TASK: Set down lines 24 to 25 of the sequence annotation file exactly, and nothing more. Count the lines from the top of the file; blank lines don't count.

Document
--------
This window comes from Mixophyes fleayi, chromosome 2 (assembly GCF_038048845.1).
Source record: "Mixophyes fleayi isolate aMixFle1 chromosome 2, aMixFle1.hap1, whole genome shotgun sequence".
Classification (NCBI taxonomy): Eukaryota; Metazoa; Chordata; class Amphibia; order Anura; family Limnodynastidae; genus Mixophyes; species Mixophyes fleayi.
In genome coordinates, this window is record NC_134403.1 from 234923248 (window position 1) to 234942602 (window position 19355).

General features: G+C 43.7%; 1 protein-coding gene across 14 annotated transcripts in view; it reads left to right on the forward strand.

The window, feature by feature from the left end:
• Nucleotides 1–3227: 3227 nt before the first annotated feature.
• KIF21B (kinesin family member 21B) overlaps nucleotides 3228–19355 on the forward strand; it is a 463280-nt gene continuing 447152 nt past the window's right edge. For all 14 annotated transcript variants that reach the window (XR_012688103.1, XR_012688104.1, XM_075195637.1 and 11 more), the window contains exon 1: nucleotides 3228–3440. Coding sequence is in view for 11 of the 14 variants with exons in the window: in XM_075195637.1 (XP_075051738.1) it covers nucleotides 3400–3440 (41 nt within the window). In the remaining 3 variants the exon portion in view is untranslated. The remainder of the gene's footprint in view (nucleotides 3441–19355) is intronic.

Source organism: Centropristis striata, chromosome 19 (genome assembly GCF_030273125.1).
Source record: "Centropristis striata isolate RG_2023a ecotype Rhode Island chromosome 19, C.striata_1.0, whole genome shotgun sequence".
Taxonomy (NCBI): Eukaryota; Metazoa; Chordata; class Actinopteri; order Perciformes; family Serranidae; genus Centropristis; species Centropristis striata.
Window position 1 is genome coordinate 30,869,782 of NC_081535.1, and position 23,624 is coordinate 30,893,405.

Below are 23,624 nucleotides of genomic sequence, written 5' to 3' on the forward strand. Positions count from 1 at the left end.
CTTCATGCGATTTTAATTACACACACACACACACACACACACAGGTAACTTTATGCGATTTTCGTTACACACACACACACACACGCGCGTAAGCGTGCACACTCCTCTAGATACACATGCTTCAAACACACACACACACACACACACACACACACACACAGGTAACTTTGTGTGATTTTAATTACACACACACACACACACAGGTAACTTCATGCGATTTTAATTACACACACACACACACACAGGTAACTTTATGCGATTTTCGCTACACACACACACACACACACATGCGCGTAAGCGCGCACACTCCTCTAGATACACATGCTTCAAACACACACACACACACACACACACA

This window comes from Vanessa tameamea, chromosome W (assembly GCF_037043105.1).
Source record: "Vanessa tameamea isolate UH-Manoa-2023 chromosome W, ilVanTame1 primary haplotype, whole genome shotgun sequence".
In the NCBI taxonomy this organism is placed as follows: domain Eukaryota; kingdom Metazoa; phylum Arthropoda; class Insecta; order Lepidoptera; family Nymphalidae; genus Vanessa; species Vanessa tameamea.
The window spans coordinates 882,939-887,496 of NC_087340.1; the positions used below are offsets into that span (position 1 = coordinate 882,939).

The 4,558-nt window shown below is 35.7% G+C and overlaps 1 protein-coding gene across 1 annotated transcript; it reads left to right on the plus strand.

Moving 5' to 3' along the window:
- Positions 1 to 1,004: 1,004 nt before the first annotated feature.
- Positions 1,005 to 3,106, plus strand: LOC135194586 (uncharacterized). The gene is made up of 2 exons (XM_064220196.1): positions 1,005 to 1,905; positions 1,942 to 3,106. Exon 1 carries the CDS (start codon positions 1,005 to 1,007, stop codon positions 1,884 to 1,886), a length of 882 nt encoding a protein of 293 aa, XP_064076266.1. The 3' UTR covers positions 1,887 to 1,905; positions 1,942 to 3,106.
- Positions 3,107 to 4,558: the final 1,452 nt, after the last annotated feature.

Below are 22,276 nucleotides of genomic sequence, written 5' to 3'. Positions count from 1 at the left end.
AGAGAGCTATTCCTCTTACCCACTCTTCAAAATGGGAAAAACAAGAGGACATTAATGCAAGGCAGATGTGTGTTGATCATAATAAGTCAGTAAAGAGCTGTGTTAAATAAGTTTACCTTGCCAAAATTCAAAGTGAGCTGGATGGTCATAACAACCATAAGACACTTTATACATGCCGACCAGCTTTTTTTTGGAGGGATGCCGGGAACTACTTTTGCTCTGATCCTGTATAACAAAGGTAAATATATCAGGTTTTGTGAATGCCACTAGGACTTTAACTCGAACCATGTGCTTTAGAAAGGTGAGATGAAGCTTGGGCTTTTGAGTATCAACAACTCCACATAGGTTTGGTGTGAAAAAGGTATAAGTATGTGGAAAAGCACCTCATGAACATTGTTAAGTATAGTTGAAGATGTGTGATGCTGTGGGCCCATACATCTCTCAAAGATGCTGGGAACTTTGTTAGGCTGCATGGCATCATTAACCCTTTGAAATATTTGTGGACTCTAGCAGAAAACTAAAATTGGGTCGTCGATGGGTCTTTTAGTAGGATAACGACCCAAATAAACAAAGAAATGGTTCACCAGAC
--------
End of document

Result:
Below are 22,276 nucleotides of genomic sequence, written 5' to 3'. Positions count from 1 at the left end.
AGAGAGCTATTCCTCTTACCCACTCTTCAAAATGGGAAAAACAAGAGGACATTAATGCAAGGCAGATGTGTGTTGATCATAATAAGTCAGTAAAGAGCTGTGTTAAATAAGTTTACCTTGCCAAAATTCAAAGTGAGCTGGATGGTCATAACAACCATAAGACACTTTATACATGCCGACCAGCTTTTTTTTGGAGGGATGCCGGGAACTACTTTTGCTCTGATCCTGTATAACAAAGGTAAATATATCAGGTTTTGTGAATGCCACTAGGACTTTAACTCGAACCATGTGCTTTAGAAAGGTGAGATGAAGCTTGGGCTTTTGAGTATCAACAACTCCACATAGGTTTGGTGTGAAAAAGGTATAAGTATGTGGAAAAGCACCTCATGAACATTGTTAAGTATAGTTGAAGATGTGTGATGCTGTGGGCCCATACATCTCTCAAAGATGCTGGGAACTTTGTTAGGCTGCATGGCATCATTAACCCTTTGAAATATTTGTGGACTCTAGCAGAAAACTAAAATTGGGTCGTCGATGGGTCTTTTAGTAGGATAACGACCCAAATAAACAAAGAAATGGTTCACCAGAC